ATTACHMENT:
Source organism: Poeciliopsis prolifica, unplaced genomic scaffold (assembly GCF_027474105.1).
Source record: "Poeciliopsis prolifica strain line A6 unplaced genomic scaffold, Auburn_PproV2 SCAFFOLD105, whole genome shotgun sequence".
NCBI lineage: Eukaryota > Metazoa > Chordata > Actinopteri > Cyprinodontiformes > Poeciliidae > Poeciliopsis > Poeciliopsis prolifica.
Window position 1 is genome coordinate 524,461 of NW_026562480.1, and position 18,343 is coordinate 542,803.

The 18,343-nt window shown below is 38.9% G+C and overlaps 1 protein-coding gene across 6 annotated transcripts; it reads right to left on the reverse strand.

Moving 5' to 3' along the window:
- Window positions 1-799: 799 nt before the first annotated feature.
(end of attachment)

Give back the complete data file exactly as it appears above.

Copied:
Source organism: Poeciliopsis prolifica, unplaced genomic scaffold (assembly GCF_027474105.1).
Source record: "Poeciliopsis prolifica strain line A6 unplaced genomic scaffold, Auburn_PproV2 SCAFFOLD105, whole genome shotgun sequence".
NCBI lineage: Eukaryota > Metazoa > Chordata > Actinopteri > Cyprinodontiformes > Poeciliidae > Poeciliopsis > Poeciliopsis prolifica.
Window position 1 is genome coordinate 524,461 of NW_026562480.1, and position 18,343 is coordinate 542,803.

The 18,343-nt window shown below is 38.9% G+C and overlaps 1 protein-coding gene across 6 annotated transcripts; it reads right to left on the reverse strand.

Moving 5' to 3' along the window:
- Window positions 1-799: 799 nt before the first annotated feature.